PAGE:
Though the profound influence of soil biota on alien plant invasions has been recently reviewed (Reinhart & Callaway, 2006), the specific contribution of mycorrhizas in enhancing the competitive ability of invasive plants via uptake and transfer of nutrients still needs further investigation. The considerable impact of AMF in altering the competitive balance between species is discernible from both, observational field studies (Allen, 1991) and experimental studies in two species (Fitter, 1977) and multi-species (Grime et al., 1987) mixtures and attempts have been made to even quantify them (Watkinson & Freckleton, 1997). The role of mutualistic fungi in influencing competitive interactions of plants, though documented earlier also (Grime et al., 1987; Hetrick et al., 1990; Hartnett et al., 1993; Bever et al., 1996; Moora and Zobel, 1996, 1998), has seen a renewed interest in the context of plant invasions. This surge in the interest has been especially due to the potential of AM to acquire nutrients at a lower carbon cost than roots because of their smaller diameter and greater surface:volume ratio. In addition, extensive mycorrhizal colonization substitutes for the main root function of nutrient uptake thereby reducing resource allocation to roots (Berta et al., 1993; Vance et al., 2003). This helps most of the invasive plants to allocate the available resources more towards defence than growth, a strategy of particular significance for successful invasion as suggested by the Evolutionary Increased Competitive Ability (EICA) proposition (Blossey & Notzold, 1995). Whether such increased competitive ability due to AMF emerges only from the growth and defence tradeoff or due to differential response of native and invasive species to geographical source and taxonomic or functional identity of mycorrhizal species are still open questions.
Arbuscular mycorrhizas have been reported to indirectly enhance competitive effects of an invasive forb Centaurea maculosa over a native bunch grass Festuca idahoensis to invade native grasslands of western North America (Marler et al., 1999). While mycorrhizal mediated interplant carbon transfer was reported earlier by Francis and Read (1984), subsequently Carey et al. (2004) provided a direct isotopic and physiological evidence for transfer of carbon from the native species of F. idahoensis to invasive C. maculosa. The mycorrhizal mediated carbon theft by aliens from native neighbouring species thereby tilting the balance of competition in their favour is supported also by Giovannetti et al. (2006). However, Zabinski et al. (2002) showed that phosphorus uptake, not carbon transfer, is responsible for arbuscular mycorrhizal enhancement of C. maculosa in presence of native grassland species. The apparent contradiction of such studies, some showing C transfer and others P- uptake but not C transfer as the means of mycorrhizal favour to invasive plants, need comprehensive field studies and laboratory testing to elucidate whether they are the alternative mechanisms operating under different situations to favour invasives. Studying the role of AMF in facilitating neighbour recognition by invasive species in invaded ranges through altered resource availability and molecular cross talk would be quite interesting.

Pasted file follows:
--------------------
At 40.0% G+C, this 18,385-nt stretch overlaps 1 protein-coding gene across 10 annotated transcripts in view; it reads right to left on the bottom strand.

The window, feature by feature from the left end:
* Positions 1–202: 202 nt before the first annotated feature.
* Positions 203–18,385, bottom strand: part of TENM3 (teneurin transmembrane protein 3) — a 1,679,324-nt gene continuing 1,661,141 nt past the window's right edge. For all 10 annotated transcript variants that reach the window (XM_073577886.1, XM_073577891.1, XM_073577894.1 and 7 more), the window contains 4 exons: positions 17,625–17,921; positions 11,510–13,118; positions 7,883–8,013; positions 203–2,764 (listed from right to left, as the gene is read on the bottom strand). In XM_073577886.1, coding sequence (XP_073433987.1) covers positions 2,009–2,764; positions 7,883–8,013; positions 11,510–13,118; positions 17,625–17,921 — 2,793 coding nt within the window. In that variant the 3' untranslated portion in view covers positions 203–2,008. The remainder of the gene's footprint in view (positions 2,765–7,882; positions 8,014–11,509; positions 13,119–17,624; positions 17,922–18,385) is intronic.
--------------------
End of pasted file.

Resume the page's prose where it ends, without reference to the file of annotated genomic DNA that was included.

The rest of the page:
The findings that AMF facilitate N uptake by host plants (He et al., 2003) in different forms and even aid in N transfer from one plant to another (Govindarajalu et al., 2005) need to be put in the fight perspective in respect of invasive plants, the establishment and subsequent spread of which is usually nitrogen limited (Wolf et al., 2004). Mycorrhizal mediated enhanced invasiveness is discernible from a North American grassland invader, Centaurea diffusa, which competed best under low N conditions but lost its competitive ability under low P conditions (Kathrine et al., 2004) under which AM symbiosis might turn out of critical importance for this species. Arbuscular mycorrhizas may be especially important in regions with N[H4.sup.+] dominated soils (Ames et al., 1983; Johansen et al., 1996) due to the fact that some allelopathic compounds released by invasive plants inhibit nitrification (Lodhi & Killingbeck, 1980; Thibault et al., 1982) thus limiting growth of native plants by inducing nitrate deficiency. This hypothesis, however, needs to be validated by further investigations, which also need to determine the relative mycorrhizal dependency and species sensitivity of invasive vs. native plant species to determine the precise outcome of AM association in relation to invasiveness.
Invasive plants generally prefer disturbed habitats because disturbance promotes invasion by increasing resource availability and causing nutrient flushes. However, the way different disturbance regimes affect AM communities merit due attention in invasion ecology. It has been reported that the soil disturbance affects AM communities by breaking up AM extraradical mycelium both in pots (McGonigle & Miller, 1996, 2000) and in the field (Kabir et al., 1997). This may not only result in delayed root colonization but also reduced nutrient uptake. Yet paradoxically many invasive plant species have been reported to be highly mycorrhizal (Fumanal et al., 2006; Shah et al., 2008a, b). This indicates that the facilitative role of AM in plant invasions may not necessarily be through improved nutrient uptake but via some other mechanisms. Establishing the mycorrhizal responsiveness and mycorrhizal dependency of invasive plants, both in their invaded and home ranges, under different disturbance regimes is suggested as a useful approach in this direction.